With pregnant women excluded from the COVID-19 vaccination trials, it remained uncertain whether those who were either pregnant or breast-feeding would develop satisfactory immunogenicity, especially given the evidence of more severe outcomes after infection in those who are pregnant. While there are some data to indicate that vaccination against other viruses such as influenza confers immunity, much less is known about COVID-19 vaccination and the efficacy in lactating mothers. In addition, with the emergence of an increasing number of COVID-19 variants, there is an urgent need to examine whether a sufficient antibody titre against COVID-19 and new variants is generated within these two patient cohorts. Consequently, a team from the Department of Obstetrics and Gynaecology, Boston, US, set out to answer this question prospectively following up on a number of women who received a COVID-19 vaccination between December 2020 and March 2021. The team also included a group of pregnant/non-pregnant women/unvaccinated women who had been previously infected with COVID-19 and who provided serum samples for comparative purposes.

A total of 103 participants were enrolled in the study comprising 57 who were non-pregnant, 30 pregnant and 16 lactating women. The median age of the pregnant and lactating women was 35 years and the majority (over 80%) were of white ethnicity. Most (63%) pregnant women had received the mRNA-1272 (Moderna) vaccine whereas the majority of lactating mothers (69%) had the BNT162b vaccine. Serum samples were taken a median of 21 days after the second vaccination dose for non/pregnant individuals and 26 days for lactating mothers. In addition, nine women gave birth and contributed infant cord blood. The level of receptor-binding domain (RBD) antibody titres in non-pregnant, pregnant and lactating were similar but higher than among those who had a prior COVID-19 infection, irrespective of pregnancy status. In cord samples, the levels of RBD antibodies were similar in mothers compared to cord samples (14,953 vs 19,873) among those who had been vaccinated but lower in non-vaccinated, but previously infected women (1342 vs 635). Interestingly, there were higher median levels of antibodies in breast milk among those who had a prior infection compared to vaccinated women (203 vs 97). Although RBD antibodies to the wild-type COVID-19 were comparable across the different groups, there was a 3.5-fold lower titre against the B.1.1.7 (UK variant) and a 6-fold lower titre for the B.1.351 (South African variant). Despite these lower titre levels, responses to non-neutralising antibodies and T-cell responses were preserved in both pregnant and non-pregnant women to the variants of concern, suggesting that cellular immune responses may be important for protection.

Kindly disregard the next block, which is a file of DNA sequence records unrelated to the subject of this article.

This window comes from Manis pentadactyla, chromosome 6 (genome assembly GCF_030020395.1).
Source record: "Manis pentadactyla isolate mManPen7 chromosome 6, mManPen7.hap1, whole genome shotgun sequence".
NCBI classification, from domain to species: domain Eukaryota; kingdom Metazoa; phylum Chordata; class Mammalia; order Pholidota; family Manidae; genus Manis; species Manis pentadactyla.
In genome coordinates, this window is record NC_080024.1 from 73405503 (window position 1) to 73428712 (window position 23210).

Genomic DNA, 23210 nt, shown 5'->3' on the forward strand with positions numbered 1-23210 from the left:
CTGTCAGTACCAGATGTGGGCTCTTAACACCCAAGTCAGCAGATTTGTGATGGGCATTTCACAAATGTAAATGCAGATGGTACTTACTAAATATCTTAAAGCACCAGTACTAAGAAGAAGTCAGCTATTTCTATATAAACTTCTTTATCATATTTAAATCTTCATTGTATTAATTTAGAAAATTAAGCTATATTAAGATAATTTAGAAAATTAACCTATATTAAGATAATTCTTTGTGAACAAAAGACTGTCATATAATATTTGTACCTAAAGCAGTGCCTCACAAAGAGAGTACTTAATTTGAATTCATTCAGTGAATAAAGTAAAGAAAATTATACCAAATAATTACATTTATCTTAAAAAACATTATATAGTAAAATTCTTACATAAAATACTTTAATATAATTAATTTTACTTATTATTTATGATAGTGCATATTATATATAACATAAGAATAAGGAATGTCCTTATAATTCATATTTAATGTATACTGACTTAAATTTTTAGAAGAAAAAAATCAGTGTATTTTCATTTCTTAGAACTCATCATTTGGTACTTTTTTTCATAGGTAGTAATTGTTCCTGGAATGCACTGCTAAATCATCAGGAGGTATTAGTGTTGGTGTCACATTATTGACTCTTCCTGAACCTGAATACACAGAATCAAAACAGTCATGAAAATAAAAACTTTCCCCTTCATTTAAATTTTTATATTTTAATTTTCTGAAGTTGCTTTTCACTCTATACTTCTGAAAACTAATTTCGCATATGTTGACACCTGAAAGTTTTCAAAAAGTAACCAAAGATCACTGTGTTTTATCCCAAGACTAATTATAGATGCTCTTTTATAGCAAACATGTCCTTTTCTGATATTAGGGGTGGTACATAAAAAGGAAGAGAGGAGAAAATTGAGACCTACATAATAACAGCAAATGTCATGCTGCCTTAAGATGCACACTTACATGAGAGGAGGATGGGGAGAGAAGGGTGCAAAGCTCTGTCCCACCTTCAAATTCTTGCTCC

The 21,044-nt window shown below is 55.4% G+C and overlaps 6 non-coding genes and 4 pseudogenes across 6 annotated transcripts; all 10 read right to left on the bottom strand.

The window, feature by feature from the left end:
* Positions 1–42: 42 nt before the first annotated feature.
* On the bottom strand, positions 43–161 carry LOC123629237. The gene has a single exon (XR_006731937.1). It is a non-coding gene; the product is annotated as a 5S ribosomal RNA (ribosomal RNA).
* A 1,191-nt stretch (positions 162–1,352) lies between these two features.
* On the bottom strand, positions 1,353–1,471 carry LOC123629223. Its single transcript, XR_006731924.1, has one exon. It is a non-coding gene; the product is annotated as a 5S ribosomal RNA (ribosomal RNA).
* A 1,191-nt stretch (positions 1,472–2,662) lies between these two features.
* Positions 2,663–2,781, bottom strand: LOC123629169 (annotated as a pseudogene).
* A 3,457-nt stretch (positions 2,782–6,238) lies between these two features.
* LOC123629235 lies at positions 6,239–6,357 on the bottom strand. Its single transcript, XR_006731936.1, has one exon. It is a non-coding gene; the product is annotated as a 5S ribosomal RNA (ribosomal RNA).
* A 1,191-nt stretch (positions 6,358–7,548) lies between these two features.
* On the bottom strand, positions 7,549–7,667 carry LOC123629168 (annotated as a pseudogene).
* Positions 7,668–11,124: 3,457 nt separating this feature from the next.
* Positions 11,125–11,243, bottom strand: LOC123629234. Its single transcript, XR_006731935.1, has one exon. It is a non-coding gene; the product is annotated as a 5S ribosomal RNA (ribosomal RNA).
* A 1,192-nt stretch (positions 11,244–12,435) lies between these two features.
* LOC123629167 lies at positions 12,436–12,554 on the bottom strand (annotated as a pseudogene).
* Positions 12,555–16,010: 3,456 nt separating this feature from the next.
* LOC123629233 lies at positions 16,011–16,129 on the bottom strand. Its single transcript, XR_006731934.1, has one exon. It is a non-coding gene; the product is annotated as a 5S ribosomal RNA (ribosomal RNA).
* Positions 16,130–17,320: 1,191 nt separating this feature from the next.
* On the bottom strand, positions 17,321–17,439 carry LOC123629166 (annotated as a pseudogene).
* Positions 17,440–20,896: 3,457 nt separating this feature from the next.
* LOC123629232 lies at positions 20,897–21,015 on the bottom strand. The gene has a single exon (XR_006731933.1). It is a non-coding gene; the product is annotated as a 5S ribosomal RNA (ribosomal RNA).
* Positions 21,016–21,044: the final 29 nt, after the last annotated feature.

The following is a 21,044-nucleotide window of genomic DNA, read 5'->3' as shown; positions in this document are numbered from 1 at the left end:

Commenting on these results, the authors noted how their data confirm other findings of a higher vaccine-induced antibody response compared to prior infection.

They concluded that while the results are based on a small sample size, the presence of neutralising antibodies in both cord and breast milk samples reveals how newborns are protected by maternal vaccination.

Collier AY et al. Immunogenicity of COVID-19 mRNA vaccines in pregnant and lactating women. JAMA 2021